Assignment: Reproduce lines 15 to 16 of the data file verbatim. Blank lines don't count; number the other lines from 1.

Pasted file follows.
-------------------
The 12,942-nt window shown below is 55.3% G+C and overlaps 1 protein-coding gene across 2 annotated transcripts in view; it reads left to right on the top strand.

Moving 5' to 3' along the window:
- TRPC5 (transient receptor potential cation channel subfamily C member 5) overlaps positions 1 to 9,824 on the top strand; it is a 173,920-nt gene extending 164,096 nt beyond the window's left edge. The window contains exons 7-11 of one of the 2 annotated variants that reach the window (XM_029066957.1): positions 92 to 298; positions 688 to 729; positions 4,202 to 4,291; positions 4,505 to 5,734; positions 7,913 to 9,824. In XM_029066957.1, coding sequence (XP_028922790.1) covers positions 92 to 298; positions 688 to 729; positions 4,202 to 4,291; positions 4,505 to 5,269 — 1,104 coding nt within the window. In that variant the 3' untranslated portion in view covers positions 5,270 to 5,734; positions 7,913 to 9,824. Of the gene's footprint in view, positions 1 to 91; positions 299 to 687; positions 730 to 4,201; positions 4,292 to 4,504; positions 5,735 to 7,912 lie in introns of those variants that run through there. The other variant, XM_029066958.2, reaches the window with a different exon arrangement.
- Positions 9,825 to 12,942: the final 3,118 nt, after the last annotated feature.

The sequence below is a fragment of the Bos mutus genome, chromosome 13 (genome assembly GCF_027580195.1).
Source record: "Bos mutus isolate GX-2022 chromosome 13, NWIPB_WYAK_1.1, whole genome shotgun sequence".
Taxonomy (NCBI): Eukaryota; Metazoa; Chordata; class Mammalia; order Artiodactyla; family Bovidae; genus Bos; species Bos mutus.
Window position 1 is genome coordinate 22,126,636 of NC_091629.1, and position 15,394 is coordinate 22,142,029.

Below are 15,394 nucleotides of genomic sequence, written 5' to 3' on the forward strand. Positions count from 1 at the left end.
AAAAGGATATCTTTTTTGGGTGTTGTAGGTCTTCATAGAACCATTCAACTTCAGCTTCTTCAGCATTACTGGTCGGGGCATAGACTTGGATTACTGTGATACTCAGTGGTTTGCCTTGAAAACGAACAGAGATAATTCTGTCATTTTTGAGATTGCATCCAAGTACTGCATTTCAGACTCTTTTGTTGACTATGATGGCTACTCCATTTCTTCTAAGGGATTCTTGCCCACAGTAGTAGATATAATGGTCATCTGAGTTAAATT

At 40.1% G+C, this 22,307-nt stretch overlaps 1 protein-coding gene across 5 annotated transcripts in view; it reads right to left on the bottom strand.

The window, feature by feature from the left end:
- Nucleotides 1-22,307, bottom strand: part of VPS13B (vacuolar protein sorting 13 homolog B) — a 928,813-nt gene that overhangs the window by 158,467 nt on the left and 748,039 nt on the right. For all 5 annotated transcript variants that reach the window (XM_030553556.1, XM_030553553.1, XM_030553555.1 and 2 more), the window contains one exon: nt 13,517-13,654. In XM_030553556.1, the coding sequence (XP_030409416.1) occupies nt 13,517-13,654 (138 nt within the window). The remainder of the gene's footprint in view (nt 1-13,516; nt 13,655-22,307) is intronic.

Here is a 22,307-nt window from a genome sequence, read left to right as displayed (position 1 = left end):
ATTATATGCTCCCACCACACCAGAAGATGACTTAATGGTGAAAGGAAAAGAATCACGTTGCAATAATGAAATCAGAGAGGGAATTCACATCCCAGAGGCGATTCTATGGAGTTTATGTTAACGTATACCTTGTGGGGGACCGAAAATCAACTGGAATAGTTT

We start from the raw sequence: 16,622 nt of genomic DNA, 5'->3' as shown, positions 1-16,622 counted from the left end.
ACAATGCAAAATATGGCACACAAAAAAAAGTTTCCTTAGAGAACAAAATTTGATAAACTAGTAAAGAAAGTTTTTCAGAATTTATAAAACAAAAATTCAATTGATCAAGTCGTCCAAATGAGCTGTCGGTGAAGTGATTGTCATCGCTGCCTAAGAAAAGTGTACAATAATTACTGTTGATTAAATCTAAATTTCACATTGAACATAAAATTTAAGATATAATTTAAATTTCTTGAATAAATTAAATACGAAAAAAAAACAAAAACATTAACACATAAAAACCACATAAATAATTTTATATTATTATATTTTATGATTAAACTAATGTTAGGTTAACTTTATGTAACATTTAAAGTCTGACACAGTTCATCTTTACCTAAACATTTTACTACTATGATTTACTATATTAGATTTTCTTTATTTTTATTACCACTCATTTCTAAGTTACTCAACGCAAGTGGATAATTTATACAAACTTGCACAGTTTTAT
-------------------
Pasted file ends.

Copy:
ATTATATGCTCCCACCACACCAGAAGATGACTTAATGGTGAAAGGAAAAGAATCACGTTGCAATAATGAAATCAGAGAGGGAATTCACATCCCAGAGGCGATTCTATGGAGTTTATGTTAACGTATACCTTGTGGGGGACCGAAAATCAACTGGAATAGTTT

We start from the raw sequence: 16,622 nt of genomic DNA, 5'->3' as shown, positions 1-16,622 counted from the left end.